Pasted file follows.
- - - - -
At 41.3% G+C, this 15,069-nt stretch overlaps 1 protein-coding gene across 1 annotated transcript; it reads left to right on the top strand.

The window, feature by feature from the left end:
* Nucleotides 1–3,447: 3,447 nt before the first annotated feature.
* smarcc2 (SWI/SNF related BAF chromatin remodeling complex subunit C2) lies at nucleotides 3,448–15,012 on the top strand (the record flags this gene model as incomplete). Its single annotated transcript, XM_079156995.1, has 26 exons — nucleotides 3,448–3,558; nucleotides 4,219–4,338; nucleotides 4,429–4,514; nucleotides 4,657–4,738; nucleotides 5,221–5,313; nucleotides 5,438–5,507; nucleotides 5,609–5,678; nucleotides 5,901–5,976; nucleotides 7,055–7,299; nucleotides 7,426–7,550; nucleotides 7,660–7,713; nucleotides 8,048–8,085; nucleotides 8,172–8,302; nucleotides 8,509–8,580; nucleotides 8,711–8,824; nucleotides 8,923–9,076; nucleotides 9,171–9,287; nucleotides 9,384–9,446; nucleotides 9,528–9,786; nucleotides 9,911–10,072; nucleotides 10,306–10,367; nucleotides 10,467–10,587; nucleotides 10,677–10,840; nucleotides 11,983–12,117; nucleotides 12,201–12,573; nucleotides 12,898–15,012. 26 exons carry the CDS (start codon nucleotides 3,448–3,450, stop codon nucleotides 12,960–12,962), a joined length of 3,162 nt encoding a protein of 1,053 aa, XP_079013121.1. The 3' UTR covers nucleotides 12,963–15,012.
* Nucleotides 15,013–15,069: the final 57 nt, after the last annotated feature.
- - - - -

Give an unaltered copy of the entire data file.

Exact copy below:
At 41.3% G+C, this 15,069-nt stretch overlaps 1 protein-coding gene across 1 annotated transcript; it reads left to right on the top strand.

The window, feature by feature from the left end:
* Nucleotides 1–3,447: 3,447 nt before the first annotated feature.
* smarcc2 (SWI/SNF related BAF chromatin remodeling complex subunit C2) lies at nucleotides 3,448–15,012 on the top strand (the record flags this gene model as incomplete). Its single annotated transcript, XM_079156995.1, has 26 exons — nucleotides 3,448–3,558; nucleotides 4,219–4,338; nucleotides 4,429–4,514; nucleotides 4,657–4,738; nucleotides 5,221–5,313; nucleotides 5,438–5,507; nucleotides 5,609–5,678; nucleotides 5,901–5,976; nucleotides 7,055–7,299; nucleotides 7,426–7,550; nucleotides 7,660–7,713; nucleotides 8,048–8,085; nucleotides 8,172–8,302; nucleotides 8,509–8,580; nucleotides 8,711–8,824; nucleotides 8,923–9,076; nucleotides 9,171–9,287; nucleotides 9,384–9,446; nucleotides 9,528–9,786; nucleotides 9,911–10,072; nucleotides 10,306–10,367; nucleotides 10,467–10,587; nucleotides 10,677–10,840; nucleotides 11,983–12,117; nucleotides 12,201–12,573; nucleotides 12,898–15,012. 26 exons carry the CDS (start codon nucleotides 3,448–3,450, stop codon nucleotides 12,960–12,962), a joined length of 3,162 nt encoding a protein of 1,053 aa, XP_079013121.1. The 3' UTR covers nucleotides 12,963–15,012.
* Nucleotides 15,013–15,069: the final 57 nt, after the last annotated feature.